These are the steps to assemble your rig.

  1. Attach your main line to a 3-way swivel. The Uni Knot is my favorite.
  2. Take approximately 18 inches of length and tie it to the bottom ring on the swivel.
  3. This length should be tied to a third three-way swivel.
  4. A second length, approximately 18 inches in length, should be cut and tied to the bottom eye on the second swivel.
  5. Attach a pencil sinker at the end of your line.
  6. Divide the line into two pieces, each measuring 6-12 inches.
  7. Attach one length of string to each swivel in the rearward-facing corner.
  8. Two bare hooks or two jigs are sufficient to attach to the trailing leaders.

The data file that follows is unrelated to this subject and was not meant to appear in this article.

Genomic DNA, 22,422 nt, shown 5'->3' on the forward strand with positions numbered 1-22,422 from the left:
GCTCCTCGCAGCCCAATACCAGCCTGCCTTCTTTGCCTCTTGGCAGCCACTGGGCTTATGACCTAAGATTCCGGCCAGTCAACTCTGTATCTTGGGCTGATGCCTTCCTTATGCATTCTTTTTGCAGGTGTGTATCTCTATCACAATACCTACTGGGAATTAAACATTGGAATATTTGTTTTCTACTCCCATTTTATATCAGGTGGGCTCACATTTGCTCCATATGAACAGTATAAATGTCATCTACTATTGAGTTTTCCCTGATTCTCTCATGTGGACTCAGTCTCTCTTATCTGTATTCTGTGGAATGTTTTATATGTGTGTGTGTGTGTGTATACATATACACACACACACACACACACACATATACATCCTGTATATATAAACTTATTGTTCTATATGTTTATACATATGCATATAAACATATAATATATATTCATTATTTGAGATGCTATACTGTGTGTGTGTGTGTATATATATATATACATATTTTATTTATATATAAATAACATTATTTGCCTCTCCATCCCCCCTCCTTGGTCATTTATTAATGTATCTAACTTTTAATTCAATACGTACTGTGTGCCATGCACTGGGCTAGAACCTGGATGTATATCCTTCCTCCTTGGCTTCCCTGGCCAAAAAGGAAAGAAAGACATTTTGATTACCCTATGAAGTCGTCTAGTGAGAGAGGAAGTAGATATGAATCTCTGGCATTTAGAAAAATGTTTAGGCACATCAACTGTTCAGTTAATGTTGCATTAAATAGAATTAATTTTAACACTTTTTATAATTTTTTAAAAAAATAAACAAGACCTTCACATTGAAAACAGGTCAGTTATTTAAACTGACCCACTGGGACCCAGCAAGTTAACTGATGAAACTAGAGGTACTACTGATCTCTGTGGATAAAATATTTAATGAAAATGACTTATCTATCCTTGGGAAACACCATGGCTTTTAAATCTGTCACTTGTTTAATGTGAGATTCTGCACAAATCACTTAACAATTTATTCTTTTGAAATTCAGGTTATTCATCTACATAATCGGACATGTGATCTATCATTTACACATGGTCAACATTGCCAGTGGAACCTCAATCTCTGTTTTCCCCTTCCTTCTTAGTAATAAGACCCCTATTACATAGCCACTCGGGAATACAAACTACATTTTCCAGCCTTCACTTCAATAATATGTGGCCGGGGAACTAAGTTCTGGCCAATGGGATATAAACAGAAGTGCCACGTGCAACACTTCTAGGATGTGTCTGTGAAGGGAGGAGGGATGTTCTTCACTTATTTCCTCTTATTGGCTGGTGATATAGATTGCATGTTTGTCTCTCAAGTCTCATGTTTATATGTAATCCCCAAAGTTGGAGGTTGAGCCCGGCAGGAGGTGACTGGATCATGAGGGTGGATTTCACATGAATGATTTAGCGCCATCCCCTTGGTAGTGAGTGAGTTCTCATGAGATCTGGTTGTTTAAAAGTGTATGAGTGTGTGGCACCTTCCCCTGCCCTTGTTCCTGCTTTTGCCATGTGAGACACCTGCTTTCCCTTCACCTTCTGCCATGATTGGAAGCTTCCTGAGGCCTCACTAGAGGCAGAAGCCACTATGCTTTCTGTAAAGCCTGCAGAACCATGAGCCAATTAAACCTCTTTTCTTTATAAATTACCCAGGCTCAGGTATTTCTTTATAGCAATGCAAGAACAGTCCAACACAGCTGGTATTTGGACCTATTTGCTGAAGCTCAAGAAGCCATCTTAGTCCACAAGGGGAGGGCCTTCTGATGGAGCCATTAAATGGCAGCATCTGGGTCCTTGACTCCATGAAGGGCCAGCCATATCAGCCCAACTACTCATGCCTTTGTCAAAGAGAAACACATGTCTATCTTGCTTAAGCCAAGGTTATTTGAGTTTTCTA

The Double-Jig Bait Rig

Double-hook and double-jig crappie-rigs can be a pain to cast. They are invariably difficult to tangle in mid-air, catching nothing but headaches.

You can easily cast a double-rig by simply changing the weights and shortening one of the lines.

This is the rig that I use when casting with two different jigs.

These are the steps to assemble your rig.

  1. Take approximately 3 feet of the line.
  2. Attach a jig to each end. selecting different weights for each jig.
  3. Take the line roughly one foot below the lighter Jig
  4. Make a simple loop with your overhand, but keep the loop short.
  5. Make sure to wet the line before you tie it.
  6. Attach a barrel swivel to your main line by attaching a snap.
  7. Attach the loop to your swivel.
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The Bottom-Bouncer Rig

You want to be able to cast a minnow or jig about a foot above the bottom when the crappie is deep-water holding.

This is exactly what the Bottom-Bouncer Rig does.